Ultimately, the choice lies with governments. As Hon. Ricardo B. Leite, UNITE Parliamentarians Network, said, “To end TB is not a scientific challenge. To end TB is a political choice.”
Click here for the list of 127 countries and representatives who spoke in the HLM Plenary Session (including 1 Head of State, 61 Ministers of Health, and 7 Ministers of Foreign Affairs).
Click here for the list of written plenary statements that were submitted to the PGA (not all countries submitted written statements).
WHAT CAN MEMBERS STATES DO NOW?
The week was rich in crisscrossing conversations on the sidelines of the three HLMs. The urgent need for a stronger vaccine R&D effort, alongside opportunities for TB innovation at large, and the need to seriously step up investments to achieve results and ensure equitable access, were ever-present themes. This included Tuesday’s TB Innovation Summit, as well as the New TB Tools side event organized by TB Alliance, FIND and IAVI.
Speaking at the Summit, Emilio Emini from Gates MRI argued for a reassessment of our collective approach to risk, stating that “We need to take greater risk, greater regulatory risk, greater policy risk, greater technical development risk.” But as Gavi’s Aurélia Nguyen asked before him, ”What’s the risk appetite and who’s going to step into that gap?”
To deliver on the promise of new TB vaccines, member states can act on several key priorities that were reiterated throughout the week:
- Mobilize multilateral, joint funding for TB research
- Address the last mile, first to ensure fast and universal access
- Use innovative trials designs for faster, cheaper, and equally reliable efficacy testing
- Implement innovative regulatory pathways, not just in times of crisis
- Strengthen regional research and manufacturing capacities in high burden regions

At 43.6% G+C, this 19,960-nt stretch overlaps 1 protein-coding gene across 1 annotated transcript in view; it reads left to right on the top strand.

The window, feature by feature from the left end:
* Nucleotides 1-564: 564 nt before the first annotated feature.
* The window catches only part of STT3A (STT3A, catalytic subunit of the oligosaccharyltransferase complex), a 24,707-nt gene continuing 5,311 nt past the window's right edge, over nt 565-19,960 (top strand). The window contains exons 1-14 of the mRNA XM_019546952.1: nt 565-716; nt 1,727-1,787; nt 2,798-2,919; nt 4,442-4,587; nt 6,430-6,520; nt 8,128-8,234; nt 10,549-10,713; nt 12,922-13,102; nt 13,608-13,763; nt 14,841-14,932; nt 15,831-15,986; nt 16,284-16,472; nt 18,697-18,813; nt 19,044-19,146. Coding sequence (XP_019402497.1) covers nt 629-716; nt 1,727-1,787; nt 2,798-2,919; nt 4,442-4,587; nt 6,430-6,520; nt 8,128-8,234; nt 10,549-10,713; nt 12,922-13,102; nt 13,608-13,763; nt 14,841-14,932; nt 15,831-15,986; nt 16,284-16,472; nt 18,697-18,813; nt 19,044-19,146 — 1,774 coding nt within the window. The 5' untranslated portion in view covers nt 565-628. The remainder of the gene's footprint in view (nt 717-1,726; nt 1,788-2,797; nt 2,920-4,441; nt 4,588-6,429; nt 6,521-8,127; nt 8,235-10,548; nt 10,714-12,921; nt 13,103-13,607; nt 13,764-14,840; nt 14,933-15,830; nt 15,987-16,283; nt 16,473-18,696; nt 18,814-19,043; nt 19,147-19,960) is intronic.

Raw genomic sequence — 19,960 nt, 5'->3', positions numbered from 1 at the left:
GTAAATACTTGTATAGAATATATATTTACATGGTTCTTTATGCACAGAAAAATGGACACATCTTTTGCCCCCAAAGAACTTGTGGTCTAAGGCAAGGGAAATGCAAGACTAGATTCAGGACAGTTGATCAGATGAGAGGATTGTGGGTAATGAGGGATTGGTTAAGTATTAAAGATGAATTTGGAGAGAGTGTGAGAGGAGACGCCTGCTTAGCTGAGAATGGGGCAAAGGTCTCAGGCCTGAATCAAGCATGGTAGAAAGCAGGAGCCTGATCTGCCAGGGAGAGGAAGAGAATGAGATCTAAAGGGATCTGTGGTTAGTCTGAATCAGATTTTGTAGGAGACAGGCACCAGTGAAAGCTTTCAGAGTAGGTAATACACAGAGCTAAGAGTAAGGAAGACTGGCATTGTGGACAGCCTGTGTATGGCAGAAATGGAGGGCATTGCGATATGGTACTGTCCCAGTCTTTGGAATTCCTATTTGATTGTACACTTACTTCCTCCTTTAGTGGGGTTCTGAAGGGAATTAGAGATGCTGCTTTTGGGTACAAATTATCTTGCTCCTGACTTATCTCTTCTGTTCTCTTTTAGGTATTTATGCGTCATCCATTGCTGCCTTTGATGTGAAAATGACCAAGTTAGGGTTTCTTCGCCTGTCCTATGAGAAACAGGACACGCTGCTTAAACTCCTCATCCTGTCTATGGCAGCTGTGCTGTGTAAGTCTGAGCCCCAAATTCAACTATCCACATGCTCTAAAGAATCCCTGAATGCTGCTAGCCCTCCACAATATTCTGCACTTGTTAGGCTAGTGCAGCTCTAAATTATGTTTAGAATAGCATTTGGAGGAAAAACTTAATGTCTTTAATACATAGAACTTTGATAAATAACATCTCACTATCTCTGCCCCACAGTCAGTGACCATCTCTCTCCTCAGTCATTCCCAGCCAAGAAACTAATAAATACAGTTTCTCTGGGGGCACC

- Position TB as a core global security issue, especially in PPPR and AMR agendas
WHAT ABOUT THE WHO TB VACCINE ACCELERATOR COUNCIL?
On Wednesday 20 September, we saw the formal launch of the much-anticipated WHO TB Vaccine Accelerator Council. Co-chaired by the governments of Brazil and Indonesia, the Council seeks to facilitate the development, licensing, and use of new TB vaccines. The Council will be composed of a Ministerial Board, a Principal Group, and technical and strategic working groups.
Civil society seats will also be included in both the Ministerial Board and Principal Group. Interested individuals can submit their expression of interest by sending their CV to the Secretariat at TBVaccines@WHO.int by 18 October 2023 (11:59 PM CET). Learn more here.
We look forward to accelerated progress of and substantive outcomes from this urgently needed initiative and we will continue to explore opportunities to leverage dialogue between the Council and the TB Vax ARM network.
SO, WHAT’S NEXT FOR TB VACCINES?
We find ourselves in a markedly different environment than five years ago. Alongside fresh opportunities for political engagement (i.e., the TB Vaccine Accelerator Council), this last year has seen a slew of new and planned clinical trials, record-breaking funding announcements (albeit almost all philanthropic), and forward-looking activities to lay the ground work for vaccine preparedness. Together, as researchers, product developers, civil society and affected communities, and other TB vaccine stakeholders, we can catalyze this momentum and make sure that this time round Member States fulfil their promises to finally deliver the vaccines we need to end TB.
Shaun Palmer is a communication specialist at IAVI with a background in global health research and biological sciences. Shaun's main focus and passion is TB vaccine advocacy through which he co-leads the TB Vaccine Advocacy Roadmap (TB Vax ARM) coalition and its related global advocacy initiatives, including the TB Vaccine Advocacy Fellowships. He additionally leads communication activities for several European-funded studies and has co-chaired IAVI's Global Diversity and Inclusion Committee since its inception in July 2020.